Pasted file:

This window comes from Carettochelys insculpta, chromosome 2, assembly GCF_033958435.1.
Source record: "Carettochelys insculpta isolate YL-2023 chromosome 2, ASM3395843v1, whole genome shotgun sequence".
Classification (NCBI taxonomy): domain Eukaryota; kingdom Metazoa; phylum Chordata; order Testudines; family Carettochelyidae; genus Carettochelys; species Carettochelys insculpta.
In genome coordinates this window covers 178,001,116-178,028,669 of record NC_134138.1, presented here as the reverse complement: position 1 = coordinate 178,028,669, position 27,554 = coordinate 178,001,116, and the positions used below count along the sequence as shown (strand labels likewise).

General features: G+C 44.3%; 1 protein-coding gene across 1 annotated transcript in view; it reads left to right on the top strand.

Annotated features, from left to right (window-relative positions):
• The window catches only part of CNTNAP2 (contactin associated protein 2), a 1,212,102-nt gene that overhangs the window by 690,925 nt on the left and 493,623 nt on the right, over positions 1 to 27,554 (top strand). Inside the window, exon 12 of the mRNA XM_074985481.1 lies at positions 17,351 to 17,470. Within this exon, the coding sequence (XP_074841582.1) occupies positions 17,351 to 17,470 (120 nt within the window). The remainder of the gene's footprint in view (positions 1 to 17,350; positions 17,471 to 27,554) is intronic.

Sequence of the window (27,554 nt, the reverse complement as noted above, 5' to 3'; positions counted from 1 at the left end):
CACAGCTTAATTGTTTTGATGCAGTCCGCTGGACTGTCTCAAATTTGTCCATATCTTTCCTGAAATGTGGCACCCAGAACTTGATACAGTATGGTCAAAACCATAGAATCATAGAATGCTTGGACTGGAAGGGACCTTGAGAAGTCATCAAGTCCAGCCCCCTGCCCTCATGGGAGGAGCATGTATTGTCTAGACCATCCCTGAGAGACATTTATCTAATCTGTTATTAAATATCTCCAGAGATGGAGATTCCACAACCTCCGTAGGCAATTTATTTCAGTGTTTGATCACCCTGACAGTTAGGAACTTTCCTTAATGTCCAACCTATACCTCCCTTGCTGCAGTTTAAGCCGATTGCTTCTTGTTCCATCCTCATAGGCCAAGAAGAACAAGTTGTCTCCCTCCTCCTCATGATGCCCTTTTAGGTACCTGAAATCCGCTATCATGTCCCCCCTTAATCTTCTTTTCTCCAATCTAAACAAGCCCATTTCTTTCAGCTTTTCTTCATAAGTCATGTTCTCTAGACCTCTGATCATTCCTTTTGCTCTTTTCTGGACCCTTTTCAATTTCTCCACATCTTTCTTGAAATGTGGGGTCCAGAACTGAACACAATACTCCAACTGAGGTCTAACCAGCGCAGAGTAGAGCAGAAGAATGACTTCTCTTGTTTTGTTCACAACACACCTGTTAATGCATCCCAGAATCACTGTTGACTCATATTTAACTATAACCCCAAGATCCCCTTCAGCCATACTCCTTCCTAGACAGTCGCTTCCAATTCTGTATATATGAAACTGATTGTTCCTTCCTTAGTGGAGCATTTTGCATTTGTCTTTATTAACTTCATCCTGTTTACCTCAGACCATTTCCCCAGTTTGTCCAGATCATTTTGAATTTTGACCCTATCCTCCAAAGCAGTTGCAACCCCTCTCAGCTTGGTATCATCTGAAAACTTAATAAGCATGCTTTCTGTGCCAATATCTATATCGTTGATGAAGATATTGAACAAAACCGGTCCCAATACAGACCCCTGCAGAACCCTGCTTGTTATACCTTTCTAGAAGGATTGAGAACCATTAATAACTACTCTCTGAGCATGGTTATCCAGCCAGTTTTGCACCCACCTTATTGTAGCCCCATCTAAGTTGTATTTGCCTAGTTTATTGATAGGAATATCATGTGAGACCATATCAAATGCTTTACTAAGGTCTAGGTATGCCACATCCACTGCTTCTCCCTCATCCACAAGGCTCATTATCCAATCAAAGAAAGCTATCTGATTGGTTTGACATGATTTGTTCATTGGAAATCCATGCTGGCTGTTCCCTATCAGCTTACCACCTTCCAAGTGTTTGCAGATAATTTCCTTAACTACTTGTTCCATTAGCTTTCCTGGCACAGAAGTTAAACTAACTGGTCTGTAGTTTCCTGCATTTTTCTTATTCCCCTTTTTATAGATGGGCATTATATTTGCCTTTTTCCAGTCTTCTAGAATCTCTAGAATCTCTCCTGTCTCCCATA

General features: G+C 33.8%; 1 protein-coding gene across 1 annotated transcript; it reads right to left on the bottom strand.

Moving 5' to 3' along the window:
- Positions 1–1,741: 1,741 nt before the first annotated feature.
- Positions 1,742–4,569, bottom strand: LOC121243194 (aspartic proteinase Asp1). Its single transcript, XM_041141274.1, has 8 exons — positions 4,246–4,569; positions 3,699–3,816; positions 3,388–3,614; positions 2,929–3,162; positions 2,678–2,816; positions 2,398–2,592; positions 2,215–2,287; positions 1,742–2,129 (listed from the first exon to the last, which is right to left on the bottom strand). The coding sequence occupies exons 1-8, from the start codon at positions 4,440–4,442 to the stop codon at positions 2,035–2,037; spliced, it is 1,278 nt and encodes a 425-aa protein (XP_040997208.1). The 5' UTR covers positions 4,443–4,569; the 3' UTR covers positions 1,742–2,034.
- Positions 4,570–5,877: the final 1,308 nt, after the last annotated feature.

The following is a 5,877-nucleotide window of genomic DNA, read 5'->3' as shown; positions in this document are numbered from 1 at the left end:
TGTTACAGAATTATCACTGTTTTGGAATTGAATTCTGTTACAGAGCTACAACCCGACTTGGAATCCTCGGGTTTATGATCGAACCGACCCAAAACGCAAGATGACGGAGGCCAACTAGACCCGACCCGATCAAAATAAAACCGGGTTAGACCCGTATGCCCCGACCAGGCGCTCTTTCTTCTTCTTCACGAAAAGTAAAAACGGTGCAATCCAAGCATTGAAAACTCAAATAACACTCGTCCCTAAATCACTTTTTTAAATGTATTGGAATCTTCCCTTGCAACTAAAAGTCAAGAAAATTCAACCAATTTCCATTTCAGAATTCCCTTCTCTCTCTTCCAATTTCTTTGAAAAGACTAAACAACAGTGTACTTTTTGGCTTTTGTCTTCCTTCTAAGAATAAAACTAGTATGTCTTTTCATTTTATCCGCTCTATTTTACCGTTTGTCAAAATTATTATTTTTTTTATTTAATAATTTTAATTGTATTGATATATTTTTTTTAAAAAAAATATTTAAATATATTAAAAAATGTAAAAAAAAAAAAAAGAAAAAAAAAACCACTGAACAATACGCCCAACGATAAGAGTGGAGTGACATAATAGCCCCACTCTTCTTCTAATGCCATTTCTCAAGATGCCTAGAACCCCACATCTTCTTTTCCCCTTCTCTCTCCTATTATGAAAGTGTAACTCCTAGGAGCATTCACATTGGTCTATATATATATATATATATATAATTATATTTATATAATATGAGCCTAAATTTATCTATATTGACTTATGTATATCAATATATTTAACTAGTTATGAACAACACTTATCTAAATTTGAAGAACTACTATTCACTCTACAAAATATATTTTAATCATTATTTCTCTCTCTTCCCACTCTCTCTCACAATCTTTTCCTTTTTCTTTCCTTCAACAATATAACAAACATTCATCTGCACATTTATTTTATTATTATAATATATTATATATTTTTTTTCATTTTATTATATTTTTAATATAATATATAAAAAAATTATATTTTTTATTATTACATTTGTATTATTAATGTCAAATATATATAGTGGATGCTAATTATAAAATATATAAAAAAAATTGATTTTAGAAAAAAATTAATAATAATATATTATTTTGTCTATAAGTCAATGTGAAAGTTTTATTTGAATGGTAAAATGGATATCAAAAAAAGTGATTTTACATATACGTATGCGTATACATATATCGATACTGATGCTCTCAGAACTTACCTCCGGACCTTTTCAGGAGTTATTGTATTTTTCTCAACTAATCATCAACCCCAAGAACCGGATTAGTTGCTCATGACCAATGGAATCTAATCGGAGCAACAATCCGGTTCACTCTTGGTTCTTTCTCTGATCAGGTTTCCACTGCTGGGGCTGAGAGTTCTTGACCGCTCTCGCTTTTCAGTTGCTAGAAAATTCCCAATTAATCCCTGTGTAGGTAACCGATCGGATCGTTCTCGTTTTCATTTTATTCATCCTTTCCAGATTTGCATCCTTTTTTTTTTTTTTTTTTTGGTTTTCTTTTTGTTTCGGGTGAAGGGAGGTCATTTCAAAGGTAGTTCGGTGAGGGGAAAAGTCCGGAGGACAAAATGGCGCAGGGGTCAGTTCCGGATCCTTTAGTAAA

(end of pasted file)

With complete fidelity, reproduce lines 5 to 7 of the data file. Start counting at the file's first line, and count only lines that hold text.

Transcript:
General features: G+C 44.3%; 1 protein-coding gene across 1 annotated transcript in view; it reads left to right on the top strand.

Annotated features, from left to right (window-relative positions):
• The window catches only part of CNTNAP2 (contactin associated protein 2), a 1,212,102-nt gene that overhangs the window by 690,925 nt on the left and 493,623 nt on the right, over positions 1 to 27,554 (top strand). Inside the window, exon 12 of the mRNA XM_074985481.1 lies at positions 17,351 to 17,470. Within this exon, the coding sequence (XP_074841582.1) occupies positions 17,351 to 17,470 (120 nt within the window). The remainder of the gene's footprint in view (positions 1 to 17,350; positions 17,471 to 27,554) is intronic.